Each year, Senegal sees a cohort of 200,000 young people enter the job market, according to official figures from the Ministry of Employment, Vocational Training, Apprenticeship and Integration. Yet, despite this abundance of potential manpower, youth unemployment remains a major concern.

This reality raises a crucial question: why this gap between job supply and demand? And why are so many young graduates struggling to find a place in the job market?

In the 21st century, professions have undergone a continuous and growing evolution, requiring graduates not only to have technical qualities, but above all to be able to demonstrate personal and interpersonal skills and attitudes: soft skills.

In this article, we talk to a number of people involved in education, vocational training and entrepreneurship in Senegal, about updating knowledge and the importance of developing soft skills for employability.


” The skills young people are trained in are not always adapted to the real needs of the job market. “

The training of young people must be aligned with the real needs of the labor market to ensure an effective transition from education to employment. On the one hand, this gap can be explained by the fact that too much emphasis is placed on the acquisition of theoretical knowledge to the detriment of practical skills. In the short to medium term, this gap can be bridged by hands-on learning in the early years of training, through internships or work-study schemes. Secondly, there is the technological lag: technological advances are constantly modifying skill requirements, and training programs are not updated quickly enough to keep pace with this evolution.

– Florence Diob, Financing Manager, Financing Fund for Vocational and Technical Training


”  Developing soft skills as well as hard skills”

The quality of education has improved significantly, at least from a technical point of view, but employability requires learners to develop soft skills as well as hard skills. Communicating effectively, resolving conflicts, managing interpersonal relations… these skills can be acquired through an initial training circuit, but also via continuing and short-term training courses. Working on these aspects enables you to acquire a complete set of skills that are necessary to succeed and assert yourself in a competitive professional world.

– Harouna Thiam, Responsable Formation-Insertion – Ministry of Vocational and Technical Training


” Teach and professionalize “

There is a notable difference between teaching, which is the transmission of knowledge and concepts, and professionalizing, which aims to prepare learners for a professional environment by developing practical, applicable skills.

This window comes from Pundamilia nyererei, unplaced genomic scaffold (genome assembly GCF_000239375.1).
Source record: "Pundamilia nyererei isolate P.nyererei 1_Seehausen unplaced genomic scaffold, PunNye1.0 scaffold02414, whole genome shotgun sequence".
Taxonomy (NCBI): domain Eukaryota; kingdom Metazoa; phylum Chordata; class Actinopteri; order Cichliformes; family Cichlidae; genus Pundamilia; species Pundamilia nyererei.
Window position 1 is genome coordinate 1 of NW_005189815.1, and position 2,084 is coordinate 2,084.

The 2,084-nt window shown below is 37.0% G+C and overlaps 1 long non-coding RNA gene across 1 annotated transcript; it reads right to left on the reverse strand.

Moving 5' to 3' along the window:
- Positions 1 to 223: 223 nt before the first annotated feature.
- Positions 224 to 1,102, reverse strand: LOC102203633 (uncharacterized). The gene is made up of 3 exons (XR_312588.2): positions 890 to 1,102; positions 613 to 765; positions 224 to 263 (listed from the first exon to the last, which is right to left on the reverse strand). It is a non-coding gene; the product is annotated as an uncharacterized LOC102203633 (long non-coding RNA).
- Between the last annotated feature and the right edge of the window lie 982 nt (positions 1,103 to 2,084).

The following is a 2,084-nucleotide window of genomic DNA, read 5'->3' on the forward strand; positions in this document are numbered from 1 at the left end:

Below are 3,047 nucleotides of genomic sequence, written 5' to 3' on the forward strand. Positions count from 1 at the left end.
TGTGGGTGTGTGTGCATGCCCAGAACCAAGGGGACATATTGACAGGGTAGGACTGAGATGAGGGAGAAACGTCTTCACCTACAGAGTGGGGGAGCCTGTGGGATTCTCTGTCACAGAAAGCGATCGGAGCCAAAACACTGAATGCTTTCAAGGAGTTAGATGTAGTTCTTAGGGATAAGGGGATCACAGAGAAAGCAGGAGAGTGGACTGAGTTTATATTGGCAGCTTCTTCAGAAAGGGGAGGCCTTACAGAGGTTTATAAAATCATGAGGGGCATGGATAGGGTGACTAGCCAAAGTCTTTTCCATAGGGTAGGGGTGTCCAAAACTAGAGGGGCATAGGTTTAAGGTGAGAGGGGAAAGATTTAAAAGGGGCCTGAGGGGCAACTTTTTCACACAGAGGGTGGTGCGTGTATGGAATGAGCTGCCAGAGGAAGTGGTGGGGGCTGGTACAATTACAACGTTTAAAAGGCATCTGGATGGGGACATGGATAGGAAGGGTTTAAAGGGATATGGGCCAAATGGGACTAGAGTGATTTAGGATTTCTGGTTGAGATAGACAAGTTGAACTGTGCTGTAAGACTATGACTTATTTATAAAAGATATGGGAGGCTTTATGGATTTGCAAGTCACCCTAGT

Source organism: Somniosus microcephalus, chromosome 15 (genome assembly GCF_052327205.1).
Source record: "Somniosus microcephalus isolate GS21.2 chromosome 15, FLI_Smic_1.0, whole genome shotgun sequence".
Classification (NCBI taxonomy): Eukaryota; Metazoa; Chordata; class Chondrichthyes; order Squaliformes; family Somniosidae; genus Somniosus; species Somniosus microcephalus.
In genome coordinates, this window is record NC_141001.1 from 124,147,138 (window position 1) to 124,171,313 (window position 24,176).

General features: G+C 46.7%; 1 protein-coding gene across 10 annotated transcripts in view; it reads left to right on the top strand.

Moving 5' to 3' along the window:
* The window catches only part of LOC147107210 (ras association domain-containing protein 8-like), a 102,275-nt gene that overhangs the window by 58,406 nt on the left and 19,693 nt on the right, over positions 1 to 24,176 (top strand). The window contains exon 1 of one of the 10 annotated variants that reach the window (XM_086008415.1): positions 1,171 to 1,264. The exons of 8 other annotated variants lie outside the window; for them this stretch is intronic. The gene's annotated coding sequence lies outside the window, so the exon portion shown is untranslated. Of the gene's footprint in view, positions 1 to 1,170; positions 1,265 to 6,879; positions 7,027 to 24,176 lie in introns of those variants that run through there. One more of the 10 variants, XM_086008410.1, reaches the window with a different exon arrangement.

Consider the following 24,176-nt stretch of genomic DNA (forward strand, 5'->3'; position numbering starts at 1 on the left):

We offer a school-enterprise training program, with two application restaurants and a patisserie, so that students are exposed to a professional environment right from the start of their apprenticeship. Since 2006, we have also set up partnerships with leading hotel establishments to recruit young apprentices. In the near future, we also plan to set up a placement agency for our graduates.

– Sidy Dieme, Director of Institut Les Marmitons[1]


” An entrepreneurial school “

The vast majority of training courses teach students how to do a job. We have made it our mission to teach them how to create one. Our actions begin in the first year of the bachelor’s degree, with the inclusion of an entrepreneurial module in the curriculum to complement managerial skills.

The Entrepreneurial School takes place in 3 stages:

  • Year 1: Discovery of entrepreneurship with a project idea for each student;
  • Year 2: Students create a mini-company or scenario for a service;
  • Year 3: Creation of a business plan.

We focus specifically on developing the entrepreneurial skills, business knowledge and aptitudes needed to create, manage and develop a successful business.

– Georges Ndeye, Managing Director, ISM Ziguinchor [2]


” Economists must map employment needs ” 

Major labor market trends can be anticipated. Mapping employment needs is crucial to ensuring a better match between supply and demand in the labor market, fostering economic development, reducing unemployment and improving the productivity and competitiveness of workers and companies.

On the other hand, the results of this mapping would enable a greater number of young people to better orient themselves in their choice of academic path, and at the same time prevent a potential skills shortage.

– Mame Pemba Balde, HR Manager CRS West Africa [3]


The development of human capital for adaptability and integration skills in a fast-changing job market underlines the importance of rethinking educational strategies. Training programs must now not only motivate students, but also actively prepare them for their future careers by developing their soft skills.

This approach calls for a reassessment of the role of initial training, with the emphasis on boosting self-confidence, individual fulfillment and the development of cross-disciplinary skills through internships and work experience.

En investissant dans le développement des soft skills, en adaptant les programmes éducatifs aux besoins du marché du travail et en favorisant la collaboration entre ces différents acteurs, le Sénégal peut créer un environnement propice à l’épanouissement professionnel de sa jeunesse et à une croissance économique durable.


[1] *Les Marmitons est un institut de formation aux métiers de la gastronomie, de l’hôtellerie et du tourisme au Sénégal. En savoir plus

[2] ISM Ziguinchor est un établissement d’enseignement privé installé à Ziguinchor depuis 2005. En savoir plus 

[3] CRS est une organisation humanitaire internationale, dont les objectifs comprennent la fourniture d’aide d’urgence, la promotion du développement économique et social, ainsi que le plaidoyer pour la justice sociale En savoir plus.